Kim played a variety of sports as a kid including baseball, basketball, tennis and soccer – even training in martial arts, and skateboarding. But it was golf, which he pursued from age 12 or so, that he has turned into a career.
Kim turned pro in 2010, and his first two Official World Golf Ranking-recognized starts came on the Korn Ferry Tour that summer; with two missed cuts, it was an inauspicious beginning. He toiled on smaller circuits for a few years – including the Canadian Tour (which later became PGA TOUR Canada), the Challenge Tour and Asian Tour – before finding his stride on the Japan Golf Tour.
His first victory in Japan, the 2017 Mizuno Open, also brought a spot in that year’s Open Championship. He finished T11 at Royal Birkdale, evidence that his game could hang with the best. The world appeared his oyster.
Then his back went out, sidelining him competitively for all of 2018.
“I was kind of wondering, ‘OK, if this doesn’t work, what do I do from here?’” Kim said. “I went to, I think, eight different doctors, both here (United States) and in Korea, and got myself back in shape, and I’m just fortunate to be playing golf right now.
“Just muscle stiffness,” Kim explained of his injury, “but I’ve always had a bulging disc and it’s a bit dehydrated. So basically the vertebrae were kind of touching, like punching each other, because one side was tight. So as long as I keep that nice and loose, I won’t have any more problems.”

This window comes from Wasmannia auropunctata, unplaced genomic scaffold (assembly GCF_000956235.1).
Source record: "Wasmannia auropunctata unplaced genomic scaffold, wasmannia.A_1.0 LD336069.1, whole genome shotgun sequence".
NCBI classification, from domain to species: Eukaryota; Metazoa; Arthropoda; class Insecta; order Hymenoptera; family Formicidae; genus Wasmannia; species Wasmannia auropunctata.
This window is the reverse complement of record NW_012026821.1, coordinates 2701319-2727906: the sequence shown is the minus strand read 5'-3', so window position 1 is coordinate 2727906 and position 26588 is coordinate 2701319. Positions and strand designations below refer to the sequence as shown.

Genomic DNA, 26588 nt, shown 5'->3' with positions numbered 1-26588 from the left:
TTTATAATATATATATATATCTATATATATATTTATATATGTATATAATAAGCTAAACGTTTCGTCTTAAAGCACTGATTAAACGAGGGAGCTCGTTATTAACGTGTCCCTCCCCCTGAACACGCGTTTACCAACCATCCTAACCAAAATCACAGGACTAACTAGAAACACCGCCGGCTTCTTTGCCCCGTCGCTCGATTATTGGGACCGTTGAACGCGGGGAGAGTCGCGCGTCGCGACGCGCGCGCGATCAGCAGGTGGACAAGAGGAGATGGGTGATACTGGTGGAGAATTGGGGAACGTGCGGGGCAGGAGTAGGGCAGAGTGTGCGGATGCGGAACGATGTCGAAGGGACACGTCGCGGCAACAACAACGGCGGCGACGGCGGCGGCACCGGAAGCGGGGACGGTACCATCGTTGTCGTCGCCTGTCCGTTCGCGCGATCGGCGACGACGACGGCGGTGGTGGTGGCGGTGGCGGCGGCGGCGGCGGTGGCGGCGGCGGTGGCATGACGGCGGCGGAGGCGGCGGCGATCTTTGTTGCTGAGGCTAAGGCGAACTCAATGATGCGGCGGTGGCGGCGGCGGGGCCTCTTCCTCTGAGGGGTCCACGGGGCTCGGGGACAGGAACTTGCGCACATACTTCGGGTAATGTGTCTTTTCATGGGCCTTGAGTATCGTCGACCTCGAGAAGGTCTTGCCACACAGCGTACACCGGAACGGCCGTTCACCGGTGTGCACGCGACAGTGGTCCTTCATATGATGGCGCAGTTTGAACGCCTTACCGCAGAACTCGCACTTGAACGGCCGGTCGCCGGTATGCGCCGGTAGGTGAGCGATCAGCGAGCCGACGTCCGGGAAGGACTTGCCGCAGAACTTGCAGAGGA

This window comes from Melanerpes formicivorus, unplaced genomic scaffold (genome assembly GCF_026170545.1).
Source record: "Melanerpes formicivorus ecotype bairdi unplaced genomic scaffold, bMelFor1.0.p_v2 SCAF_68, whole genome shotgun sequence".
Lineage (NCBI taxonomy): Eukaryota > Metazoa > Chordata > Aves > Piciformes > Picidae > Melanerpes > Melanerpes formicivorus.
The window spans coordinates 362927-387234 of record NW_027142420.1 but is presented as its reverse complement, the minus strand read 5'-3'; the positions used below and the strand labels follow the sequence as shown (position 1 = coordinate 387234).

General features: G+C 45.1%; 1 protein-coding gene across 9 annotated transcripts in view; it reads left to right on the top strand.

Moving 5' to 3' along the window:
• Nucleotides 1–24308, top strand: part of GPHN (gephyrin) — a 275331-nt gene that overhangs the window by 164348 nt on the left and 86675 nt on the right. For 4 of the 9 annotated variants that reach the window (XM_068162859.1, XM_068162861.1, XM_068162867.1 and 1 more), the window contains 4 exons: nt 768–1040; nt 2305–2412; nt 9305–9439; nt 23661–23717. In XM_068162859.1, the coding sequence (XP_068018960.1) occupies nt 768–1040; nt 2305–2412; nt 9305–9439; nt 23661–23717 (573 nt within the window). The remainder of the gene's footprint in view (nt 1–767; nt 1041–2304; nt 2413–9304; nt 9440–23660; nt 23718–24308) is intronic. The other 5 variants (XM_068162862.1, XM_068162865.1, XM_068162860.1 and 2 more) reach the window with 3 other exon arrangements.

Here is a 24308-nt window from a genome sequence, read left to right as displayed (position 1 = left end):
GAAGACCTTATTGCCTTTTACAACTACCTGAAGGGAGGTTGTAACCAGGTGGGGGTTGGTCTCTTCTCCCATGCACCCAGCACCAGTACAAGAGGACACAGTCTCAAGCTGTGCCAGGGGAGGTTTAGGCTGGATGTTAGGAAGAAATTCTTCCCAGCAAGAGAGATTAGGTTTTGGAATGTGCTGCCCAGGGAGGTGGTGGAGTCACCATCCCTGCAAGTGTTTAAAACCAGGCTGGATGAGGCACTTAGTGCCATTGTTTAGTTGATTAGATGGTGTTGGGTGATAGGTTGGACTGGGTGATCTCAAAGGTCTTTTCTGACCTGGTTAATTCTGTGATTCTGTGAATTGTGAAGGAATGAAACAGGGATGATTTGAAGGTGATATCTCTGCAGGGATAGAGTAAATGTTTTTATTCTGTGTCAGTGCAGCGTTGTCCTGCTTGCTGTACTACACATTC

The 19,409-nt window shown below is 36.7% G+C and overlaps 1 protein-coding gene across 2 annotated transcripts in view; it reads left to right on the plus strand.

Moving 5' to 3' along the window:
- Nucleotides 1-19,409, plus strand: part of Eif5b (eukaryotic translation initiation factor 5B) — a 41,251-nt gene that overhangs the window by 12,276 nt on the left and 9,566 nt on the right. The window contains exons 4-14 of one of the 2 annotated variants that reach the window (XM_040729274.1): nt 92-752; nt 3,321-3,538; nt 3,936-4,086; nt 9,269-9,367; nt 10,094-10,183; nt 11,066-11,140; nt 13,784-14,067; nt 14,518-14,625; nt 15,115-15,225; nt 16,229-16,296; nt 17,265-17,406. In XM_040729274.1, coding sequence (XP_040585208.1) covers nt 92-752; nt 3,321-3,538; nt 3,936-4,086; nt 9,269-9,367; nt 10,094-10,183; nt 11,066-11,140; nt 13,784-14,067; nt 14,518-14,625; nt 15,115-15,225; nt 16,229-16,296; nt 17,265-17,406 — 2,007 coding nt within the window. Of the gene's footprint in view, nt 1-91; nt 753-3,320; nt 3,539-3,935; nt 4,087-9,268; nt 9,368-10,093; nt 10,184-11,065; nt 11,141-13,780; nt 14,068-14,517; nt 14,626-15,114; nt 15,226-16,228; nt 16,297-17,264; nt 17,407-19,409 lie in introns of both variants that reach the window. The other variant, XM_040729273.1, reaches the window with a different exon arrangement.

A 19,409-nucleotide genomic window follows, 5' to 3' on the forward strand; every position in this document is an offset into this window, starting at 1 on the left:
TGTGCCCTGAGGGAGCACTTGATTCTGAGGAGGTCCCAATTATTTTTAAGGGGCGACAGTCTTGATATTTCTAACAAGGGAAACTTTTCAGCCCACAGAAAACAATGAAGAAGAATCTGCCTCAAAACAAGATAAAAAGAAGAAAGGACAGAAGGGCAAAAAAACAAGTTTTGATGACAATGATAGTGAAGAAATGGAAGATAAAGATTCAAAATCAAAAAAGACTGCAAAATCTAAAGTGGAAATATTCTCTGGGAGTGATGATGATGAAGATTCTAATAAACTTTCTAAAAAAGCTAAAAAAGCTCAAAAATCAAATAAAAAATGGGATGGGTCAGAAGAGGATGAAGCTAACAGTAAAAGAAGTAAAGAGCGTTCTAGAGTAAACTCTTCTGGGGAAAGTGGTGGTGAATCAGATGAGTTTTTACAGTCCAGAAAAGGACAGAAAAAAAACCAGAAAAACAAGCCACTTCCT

Two weeks after returning to practice, Kim returned to competition in Singapore – “started swinging, hopped on a plane, went to see what I could do.” Kim missed the cut by two strokes but was encouraged. He took a couple more months away from competition while tuning back up, and the rust didn’t take long to shake off, as he notched six top-five finishes that summer before an eventual win at the Japan Open Golf Championship. He was back; he won again in 2020, and he won twice more in 2021.
Kim qualified for the 2022 Korn Ferry Tour Finals via non-member FedExCup points (in the previous Finals format), on the strength of a T15 at the ZOZO CHAMPIONSHIP and a T16 at the Puerto Rico Open. He made two of three cuts in the Finals, earning a spot at Final Stage of Q-School, where he finished runner-up to earn 12 guaranteed Korn Ferry Tour starts in 2023. (Two weeks after Q-School, he won the Japan Golf Tour’s Casio World Open by six strokes for good measure, finishing 32 under.)
Chan Kim sticks tee shot to set up birdie at ZOZO
His 2023 season took a while to heat up, but a few fruitful tips in Vegas paid dividends, as did a mid-season putter tweak. He began the year with a blade putter, switched to a mallet, then back to a blade in Utah. Two weeks after the return to the blade, he won. Then he won again.
Kim’s plans to celebrate his back-to-back Korn Ferry Tour victories, which occurred concurrently with Viktor Hovland’s victories at the BMW Championship and TOUR Championship en route to the FedExCup title?
Back to Vegas.
“I’m going to go back, grab some more lessons and probably go watch a couple shows,” Kim said. “Who knows what else will happen in Vegas, right?”
That is true. Vegas led to a TOUR card, after all.
Kevin Prise is an associate editor for the PGA TOUR. He is on a lifelong quest to break 80 on a course that exceeds 6,000 yards and to see the Buffalo Bills win a Super Bowl. Follow Kevin Prise on Twitter.